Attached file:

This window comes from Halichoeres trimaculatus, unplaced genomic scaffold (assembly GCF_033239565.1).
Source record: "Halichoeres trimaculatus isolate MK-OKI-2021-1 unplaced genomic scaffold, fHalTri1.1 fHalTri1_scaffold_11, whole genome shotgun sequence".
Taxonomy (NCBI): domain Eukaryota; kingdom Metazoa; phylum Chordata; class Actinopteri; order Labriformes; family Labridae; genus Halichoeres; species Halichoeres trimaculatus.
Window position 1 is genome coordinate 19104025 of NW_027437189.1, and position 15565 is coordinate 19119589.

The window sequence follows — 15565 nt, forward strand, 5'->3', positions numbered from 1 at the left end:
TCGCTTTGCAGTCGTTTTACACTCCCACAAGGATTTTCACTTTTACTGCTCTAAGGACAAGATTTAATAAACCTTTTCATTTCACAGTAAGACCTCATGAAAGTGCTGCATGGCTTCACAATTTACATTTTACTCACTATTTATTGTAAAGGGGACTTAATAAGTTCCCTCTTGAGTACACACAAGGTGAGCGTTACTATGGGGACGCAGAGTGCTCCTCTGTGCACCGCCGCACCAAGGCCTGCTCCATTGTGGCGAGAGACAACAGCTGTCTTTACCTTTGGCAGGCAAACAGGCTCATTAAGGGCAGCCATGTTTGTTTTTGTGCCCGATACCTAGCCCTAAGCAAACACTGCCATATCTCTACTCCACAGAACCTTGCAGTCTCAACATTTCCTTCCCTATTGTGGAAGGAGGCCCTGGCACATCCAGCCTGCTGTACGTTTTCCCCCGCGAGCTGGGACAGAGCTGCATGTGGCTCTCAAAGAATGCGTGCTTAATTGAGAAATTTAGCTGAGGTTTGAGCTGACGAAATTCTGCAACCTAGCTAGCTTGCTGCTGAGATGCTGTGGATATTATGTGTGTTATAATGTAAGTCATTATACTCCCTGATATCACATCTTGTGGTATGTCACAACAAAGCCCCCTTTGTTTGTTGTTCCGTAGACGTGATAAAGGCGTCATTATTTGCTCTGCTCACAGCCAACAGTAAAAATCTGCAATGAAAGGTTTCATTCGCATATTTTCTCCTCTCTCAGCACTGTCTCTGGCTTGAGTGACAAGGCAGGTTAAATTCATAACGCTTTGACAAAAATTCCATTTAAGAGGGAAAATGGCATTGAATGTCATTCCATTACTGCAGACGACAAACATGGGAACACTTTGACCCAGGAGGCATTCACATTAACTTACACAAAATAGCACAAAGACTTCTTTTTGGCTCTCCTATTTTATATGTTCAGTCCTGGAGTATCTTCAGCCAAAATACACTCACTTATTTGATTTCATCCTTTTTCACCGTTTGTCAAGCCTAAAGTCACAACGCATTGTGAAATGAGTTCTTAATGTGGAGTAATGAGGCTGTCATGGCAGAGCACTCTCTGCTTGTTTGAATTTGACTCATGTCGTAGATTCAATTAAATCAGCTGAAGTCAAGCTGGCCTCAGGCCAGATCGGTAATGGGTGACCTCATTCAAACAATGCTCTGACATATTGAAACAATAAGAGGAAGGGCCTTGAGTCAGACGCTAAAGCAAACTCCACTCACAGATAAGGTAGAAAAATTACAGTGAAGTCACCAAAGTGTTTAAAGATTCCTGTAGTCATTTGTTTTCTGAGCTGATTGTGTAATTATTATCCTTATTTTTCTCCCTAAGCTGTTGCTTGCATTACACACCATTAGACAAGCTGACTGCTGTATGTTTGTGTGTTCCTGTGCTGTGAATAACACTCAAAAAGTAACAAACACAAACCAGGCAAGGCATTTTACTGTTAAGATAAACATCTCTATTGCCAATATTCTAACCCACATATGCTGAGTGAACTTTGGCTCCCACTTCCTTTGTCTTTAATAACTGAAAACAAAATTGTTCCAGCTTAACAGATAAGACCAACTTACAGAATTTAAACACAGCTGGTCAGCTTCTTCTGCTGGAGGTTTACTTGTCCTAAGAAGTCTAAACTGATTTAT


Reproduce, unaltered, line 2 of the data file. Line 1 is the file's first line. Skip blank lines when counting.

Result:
Source record: "Halichoeres trimaculatus isolate MK-OKI-2021-1 unplaced genomic scaffold, fHalTri1.1 fHalTri1_scaffold_11, whole genome shotgun sequence".